There are two main ‘biodomes’ that look like caterpillars or igloos in this deep hole of discovery and reclaimed beauty.  The Project is a charity that serves as a centre of education, an example of sustainable farming and advocate for Recycling and Environmental opportunities.  It has an incredibly healthy Arts and Performance program associated with it and all about the grounds are pieces of sculpture that draw on nature and environmental themes for it’s inspiration.  One, a sculpture made up of all the discarded electrical equipment ONE person will waste in a lifetime is a bit of a wake up call and reminder of living in this techno-age!  With up to 16,000 people flooding through the gates daily (in the summer season) it has an amazing potential to reach people and be more than just a greenhouse.  It was so inspiring.  Sitting in the café and enjoying lunch, you look out at the gardens that supply ALL the food that is made in the café!  Silverbeet and spinach still growing in front of you will end up in the produce they sell!  Brilliant!

The ‘biodomes’ are fantastic and as we enter the Tropical Dome the layers come peeling off. I have the same reaction as my fellow antipodeans in feeling a sense of being “home” in the dense tropical heat of the domes!  Walking around you can be in the climate of Nth Queensland and the Indochina region.  It’s great walking past Banana Palms, Coffee and Cocoa Plants, Heliconias, tree ferns and all things familiar.  The thick heat makes you breathe easy and feel as though you have just cheated the air miles and escaped to a little tropical adventure.

We walk into the Temperate Biodome which is much more mediterranean and has all those wonderful herb gardens and succulents that just make you want to set up the BBQ and fill the esky!  We spend the longest time sitting on a bench and watching a very puffy and tiny Orange Breasted Robin show off as he sits next to us twittering and calling out and establishing his territory.  Apparently they are so territorial they will fight to the death and so there are only a few in this biodome!  They have turned up here as they have fought their way in between the netting of the biodomes during the spring and when the winter season comes, they are too used to the temperate climate of the biodome that to put them out would spell certain death for them.  So they are allowed to reside in the dome and they make a wonderful noise and great addition to the gardens!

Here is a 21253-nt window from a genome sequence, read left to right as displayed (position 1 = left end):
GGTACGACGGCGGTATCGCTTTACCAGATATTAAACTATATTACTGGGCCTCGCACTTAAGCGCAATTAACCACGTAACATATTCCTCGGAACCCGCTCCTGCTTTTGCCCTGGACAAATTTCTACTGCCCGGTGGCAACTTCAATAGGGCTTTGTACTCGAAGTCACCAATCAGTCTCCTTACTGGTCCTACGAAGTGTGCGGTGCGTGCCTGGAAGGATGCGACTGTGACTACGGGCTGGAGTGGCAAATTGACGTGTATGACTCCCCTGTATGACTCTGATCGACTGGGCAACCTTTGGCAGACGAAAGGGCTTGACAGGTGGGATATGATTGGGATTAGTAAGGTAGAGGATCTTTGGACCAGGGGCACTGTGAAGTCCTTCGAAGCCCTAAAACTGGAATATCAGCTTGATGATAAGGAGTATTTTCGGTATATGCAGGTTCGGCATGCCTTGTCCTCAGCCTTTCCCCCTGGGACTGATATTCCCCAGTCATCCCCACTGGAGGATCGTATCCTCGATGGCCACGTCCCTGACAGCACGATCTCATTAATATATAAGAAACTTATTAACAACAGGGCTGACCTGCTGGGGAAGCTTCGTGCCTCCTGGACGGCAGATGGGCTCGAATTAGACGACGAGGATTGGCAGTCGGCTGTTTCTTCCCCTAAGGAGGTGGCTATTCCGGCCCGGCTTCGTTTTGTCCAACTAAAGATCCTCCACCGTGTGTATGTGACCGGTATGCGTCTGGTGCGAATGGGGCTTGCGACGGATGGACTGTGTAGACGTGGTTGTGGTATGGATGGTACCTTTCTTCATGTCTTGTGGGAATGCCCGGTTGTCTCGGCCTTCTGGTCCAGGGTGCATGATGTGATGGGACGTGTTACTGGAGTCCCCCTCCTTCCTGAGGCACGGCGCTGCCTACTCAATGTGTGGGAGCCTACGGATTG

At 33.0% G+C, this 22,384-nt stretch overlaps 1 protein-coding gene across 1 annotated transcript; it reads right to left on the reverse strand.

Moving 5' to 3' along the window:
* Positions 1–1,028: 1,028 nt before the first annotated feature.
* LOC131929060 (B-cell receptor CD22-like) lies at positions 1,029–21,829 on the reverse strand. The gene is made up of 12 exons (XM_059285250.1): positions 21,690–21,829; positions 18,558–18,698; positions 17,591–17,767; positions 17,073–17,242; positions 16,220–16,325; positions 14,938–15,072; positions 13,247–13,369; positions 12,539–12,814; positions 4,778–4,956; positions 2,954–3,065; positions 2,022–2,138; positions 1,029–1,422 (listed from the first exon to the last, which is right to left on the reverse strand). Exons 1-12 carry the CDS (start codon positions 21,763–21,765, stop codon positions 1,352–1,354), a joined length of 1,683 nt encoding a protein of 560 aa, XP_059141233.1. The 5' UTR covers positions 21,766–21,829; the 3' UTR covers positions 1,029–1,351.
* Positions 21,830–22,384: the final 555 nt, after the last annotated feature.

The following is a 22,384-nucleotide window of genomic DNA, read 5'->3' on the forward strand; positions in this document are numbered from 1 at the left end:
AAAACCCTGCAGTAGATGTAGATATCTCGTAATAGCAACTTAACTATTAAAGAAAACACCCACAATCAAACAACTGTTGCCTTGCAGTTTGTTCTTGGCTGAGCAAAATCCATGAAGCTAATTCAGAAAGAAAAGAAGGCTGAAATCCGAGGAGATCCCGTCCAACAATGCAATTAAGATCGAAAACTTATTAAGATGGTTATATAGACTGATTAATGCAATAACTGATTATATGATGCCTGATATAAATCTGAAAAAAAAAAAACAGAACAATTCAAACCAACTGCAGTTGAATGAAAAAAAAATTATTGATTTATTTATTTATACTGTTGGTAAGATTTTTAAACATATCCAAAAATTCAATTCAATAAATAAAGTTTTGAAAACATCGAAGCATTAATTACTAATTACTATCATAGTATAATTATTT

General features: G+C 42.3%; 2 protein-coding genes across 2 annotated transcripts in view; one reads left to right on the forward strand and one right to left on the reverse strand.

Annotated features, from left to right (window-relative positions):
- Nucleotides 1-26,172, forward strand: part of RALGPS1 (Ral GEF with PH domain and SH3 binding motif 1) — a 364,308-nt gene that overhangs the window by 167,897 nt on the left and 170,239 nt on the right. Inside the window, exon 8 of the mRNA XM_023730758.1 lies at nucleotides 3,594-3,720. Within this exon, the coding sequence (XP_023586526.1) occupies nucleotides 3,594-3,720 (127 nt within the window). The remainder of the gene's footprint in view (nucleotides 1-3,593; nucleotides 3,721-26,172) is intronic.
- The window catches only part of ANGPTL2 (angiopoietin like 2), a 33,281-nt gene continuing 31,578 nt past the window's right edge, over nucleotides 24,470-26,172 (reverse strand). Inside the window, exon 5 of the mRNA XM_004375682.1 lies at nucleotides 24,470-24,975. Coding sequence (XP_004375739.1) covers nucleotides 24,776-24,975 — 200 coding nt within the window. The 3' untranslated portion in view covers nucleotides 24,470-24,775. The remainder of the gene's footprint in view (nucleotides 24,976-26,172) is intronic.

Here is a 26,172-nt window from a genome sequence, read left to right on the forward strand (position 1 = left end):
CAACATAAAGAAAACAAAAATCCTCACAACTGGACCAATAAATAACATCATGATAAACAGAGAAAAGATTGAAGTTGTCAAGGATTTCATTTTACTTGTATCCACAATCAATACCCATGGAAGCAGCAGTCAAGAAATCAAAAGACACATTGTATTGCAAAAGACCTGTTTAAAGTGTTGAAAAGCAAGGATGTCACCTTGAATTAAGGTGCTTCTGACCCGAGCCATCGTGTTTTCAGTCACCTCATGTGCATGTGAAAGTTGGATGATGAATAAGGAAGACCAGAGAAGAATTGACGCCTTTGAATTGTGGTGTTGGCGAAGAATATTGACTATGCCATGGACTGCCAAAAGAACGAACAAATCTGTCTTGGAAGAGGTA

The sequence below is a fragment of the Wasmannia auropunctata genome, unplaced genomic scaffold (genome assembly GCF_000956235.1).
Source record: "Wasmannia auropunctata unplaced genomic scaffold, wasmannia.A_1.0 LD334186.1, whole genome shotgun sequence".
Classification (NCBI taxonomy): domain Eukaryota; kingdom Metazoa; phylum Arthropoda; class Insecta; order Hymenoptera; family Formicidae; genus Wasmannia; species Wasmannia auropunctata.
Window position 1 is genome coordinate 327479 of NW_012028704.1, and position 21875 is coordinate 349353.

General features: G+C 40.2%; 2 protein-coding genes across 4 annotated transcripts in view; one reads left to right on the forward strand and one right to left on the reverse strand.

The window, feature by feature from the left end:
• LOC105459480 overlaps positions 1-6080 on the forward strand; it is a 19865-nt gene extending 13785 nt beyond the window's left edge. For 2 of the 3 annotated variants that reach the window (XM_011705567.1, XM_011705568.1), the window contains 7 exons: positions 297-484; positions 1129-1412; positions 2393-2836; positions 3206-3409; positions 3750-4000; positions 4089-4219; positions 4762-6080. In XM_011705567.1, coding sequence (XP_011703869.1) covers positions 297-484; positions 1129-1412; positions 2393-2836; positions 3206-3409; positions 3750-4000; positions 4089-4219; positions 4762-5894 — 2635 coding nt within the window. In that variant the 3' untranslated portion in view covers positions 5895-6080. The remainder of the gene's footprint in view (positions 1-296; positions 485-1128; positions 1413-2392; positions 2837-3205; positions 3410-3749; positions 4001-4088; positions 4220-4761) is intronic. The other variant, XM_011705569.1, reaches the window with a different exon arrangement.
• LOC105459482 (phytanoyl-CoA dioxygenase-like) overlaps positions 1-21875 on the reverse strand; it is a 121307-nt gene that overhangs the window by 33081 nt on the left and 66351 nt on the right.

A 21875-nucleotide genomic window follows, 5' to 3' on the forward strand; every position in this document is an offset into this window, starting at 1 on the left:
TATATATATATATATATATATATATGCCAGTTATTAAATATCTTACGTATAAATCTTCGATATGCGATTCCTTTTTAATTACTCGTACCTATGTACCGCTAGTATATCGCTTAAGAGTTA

Of course evenings are spent whiling away hours with fabulous cooking and BRILLIANT wine (some of which I discover are actually bottles of mine I have left with friends for “safe keeping” and have forgotten about) all mixed in with hilarious and stimulating conversation.  Jack (fiesty and fantastic 10 year old) has intermittent periods of wanting to be pounced and wrestled, so I get the chance to work out all my unused ‘Tiggerishness’ and have a grand time bouncing around the living room, watching Takeshi’s Castle and learning about all manner of internet based reality games and Virtual Worlds!  Such a brilliantly happy family who blend and play with such love of life, you can’t help but feel the positive energy rub off on to you!  This being the main reason for a trip to the south west of England, is the most treasured experience of the journey and makes the whole thing – just perfect. 

SO now I return to London for Christmas, which will surely not be white as we have had such mild weather up until this week!   It will be a quiet lunch with housemates and no doubt some relaxed frivolity and indulgence.  Hope that you and yours are also involved in wonderfully relaxed times and those of you in Oz, will survive the heat!  Warmest wishes and love to you all and hope to speak to you all soon in the New Year.  Stay safe, well, loved and content!

AuthorPeter Furness